Now it’s time for some workout porn. I know that Kilian doesn’t want us to read too deeply into any specific session, but these are too good to pass up. He groups his sessions into 3 groups: speed, threshold, and tempo.
For pure flat speed training, he only did 4 workouts all year long. WOW! That includes track staples like 10 x 400 meters, which he says he limited due to risk of injury, a problem he faced in the past when focusing on road training. This may be a place where his genetic ability matters–he is very fast naturally, so it might not be an element that he needs to reinforce much, at least on flat ground. Most trail runners can probably limit their flat ground work, with just enough reinforcement to help hill strength translate into flat speed.
His staple session was an uphill/flat combination workout (like what I wrote about here). He starts with 1 or 2 intervals up a steep climb, with the downhill for recovery. After, he does a flat workout, such as a 10km tempo, 2 x 5km tempo, or 10 x 1k. On the podcast, he said that it improves his ability to run uphill fast and then on flats fast, like in a race. All athletes can likely use combination workouts, but scaled down to current levels.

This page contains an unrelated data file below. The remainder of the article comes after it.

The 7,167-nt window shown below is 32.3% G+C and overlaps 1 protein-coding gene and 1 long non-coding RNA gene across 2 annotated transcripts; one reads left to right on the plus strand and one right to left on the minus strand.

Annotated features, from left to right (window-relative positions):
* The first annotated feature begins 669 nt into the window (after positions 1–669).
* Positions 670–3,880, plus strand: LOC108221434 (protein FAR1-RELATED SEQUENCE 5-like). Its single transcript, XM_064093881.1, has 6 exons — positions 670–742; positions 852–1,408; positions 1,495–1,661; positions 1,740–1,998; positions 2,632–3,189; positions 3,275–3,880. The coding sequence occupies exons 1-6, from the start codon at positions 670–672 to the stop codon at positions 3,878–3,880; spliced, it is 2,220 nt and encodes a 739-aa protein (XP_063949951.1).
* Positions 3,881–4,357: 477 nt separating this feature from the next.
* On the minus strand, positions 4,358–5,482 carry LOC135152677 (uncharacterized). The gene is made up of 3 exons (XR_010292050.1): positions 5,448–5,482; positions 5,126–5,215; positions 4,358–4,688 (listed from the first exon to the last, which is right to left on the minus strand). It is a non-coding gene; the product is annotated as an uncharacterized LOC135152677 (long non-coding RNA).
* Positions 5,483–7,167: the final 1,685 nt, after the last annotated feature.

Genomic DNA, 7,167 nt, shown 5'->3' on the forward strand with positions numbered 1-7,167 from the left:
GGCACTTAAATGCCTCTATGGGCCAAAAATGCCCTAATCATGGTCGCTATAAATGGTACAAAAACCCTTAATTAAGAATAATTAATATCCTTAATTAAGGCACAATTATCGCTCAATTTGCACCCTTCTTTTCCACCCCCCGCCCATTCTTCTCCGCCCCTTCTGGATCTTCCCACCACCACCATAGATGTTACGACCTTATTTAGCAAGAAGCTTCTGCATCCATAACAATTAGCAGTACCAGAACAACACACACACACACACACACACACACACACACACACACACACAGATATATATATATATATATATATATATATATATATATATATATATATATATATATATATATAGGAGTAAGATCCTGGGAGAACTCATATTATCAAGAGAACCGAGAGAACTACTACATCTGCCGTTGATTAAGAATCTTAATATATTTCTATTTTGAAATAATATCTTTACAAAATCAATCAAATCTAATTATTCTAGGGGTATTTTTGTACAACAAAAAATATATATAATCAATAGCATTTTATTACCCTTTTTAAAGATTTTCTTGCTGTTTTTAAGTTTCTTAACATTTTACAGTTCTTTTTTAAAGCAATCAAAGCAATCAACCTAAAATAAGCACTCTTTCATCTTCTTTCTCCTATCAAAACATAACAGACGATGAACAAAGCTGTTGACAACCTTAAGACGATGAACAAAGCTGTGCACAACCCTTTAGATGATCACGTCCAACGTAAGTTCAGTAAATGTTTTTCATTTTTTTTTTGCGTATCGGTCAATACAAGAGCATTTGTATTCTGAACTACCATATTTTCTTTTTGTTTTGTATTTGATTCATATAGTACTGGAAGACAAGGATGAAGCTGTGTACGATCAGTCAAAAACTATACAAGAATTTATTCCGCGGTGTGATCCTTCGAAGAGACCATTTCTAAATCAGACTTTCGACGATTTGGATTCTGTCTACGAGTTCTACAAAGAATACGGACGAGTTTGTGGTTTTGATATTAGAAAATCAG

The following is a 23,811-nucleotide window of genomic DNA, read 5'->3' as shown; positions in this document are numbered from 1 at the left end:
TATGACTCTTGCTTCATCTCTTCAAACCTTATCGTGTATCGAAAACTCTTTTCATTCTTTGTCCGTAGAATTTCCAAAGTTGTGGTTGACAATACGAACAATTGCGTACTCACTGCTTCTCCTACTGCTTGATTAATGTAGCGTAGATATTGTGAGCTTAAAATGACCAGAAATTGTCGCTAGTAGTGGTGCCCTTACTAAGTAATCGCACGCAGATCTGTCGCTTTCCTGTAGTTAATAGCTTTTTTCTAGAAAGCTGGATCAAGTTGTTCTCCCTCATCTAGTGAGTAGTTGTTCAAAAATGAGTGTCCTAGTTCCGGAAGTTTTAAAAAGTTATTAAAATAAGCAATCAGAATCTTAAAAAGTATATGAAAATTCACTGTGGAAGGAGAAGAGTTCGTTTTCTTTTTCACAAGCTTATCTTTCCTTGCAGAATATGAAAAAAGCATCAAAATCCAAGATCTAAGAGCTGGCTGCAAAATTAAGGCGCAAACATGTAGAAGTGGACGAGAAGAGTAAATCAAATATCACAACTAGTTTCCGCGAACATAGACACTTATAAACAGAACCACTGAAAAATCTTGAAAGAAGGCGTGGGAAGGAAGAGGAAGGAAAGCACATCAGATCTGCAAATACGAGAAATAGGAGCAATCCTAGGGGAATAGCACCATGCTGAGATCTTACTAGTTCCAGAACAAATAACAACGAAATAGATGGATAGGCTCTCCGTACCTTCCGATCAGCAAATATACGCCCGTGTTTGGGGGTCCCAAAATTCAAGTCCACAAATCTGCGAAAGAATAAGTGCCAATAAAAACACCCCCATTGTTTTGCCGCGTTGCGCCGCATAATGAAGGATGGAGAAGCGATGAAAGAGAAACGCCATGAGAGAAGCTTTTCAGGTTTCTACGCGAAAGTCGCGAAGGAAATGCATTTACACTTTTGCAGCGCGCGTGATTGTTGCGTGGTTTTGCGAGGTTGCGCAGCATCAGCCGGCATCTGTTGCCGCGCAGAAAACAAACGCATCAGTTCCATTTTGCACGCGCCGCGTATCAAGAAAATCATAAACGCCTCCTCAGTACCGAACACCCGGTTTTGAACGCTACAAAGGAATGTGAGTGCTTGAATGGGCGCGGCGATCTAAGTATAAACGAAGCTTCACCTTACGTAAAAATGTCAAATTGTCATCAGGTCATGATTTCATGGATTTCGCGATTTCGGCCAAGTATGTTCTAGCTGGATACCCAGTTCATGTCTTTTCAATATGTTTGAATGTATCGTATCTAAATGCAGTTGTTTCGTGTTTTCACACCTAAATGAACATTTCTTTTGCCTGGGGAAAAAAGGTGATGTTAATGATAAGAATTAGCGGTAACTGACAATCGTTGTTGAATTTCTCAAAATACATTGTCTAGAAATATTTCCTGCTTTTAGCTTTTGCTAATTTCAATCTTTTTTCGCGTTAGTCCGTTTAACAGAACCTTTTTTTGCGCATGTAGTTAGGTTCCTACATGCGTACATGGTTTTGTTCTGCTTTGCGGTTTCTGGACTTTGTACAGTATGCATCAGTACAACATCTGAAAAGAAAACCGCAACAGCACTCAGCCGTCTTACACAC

His third big type of session was a longer steady run. He starts at high Zone 2 before increasing the effort, usually over 20 km to 30 km (12 – 18 miles). These long, steady runs are likely underutilized by many athletes in training, and they are a great opportunity to build specific endurance and musculoskeletal resilience. Just be careful not to turn them into races, since the intensity control is key to avoid an excessive amount of time in the upper intensity zones, undercutting aerobic growth.
The magic simplicity of Kilian’s training is that it’s usually 2 of those workouts a week plus easy running across daily doubles. Rinse and repeat, with specificity before races indicating higher volume preceding long ultras and a greater workout focus preceding shorter events. Finish up with a taper that is very easy and includes rest days for ultras, and a bit less easy with fewer rest days for shorter races.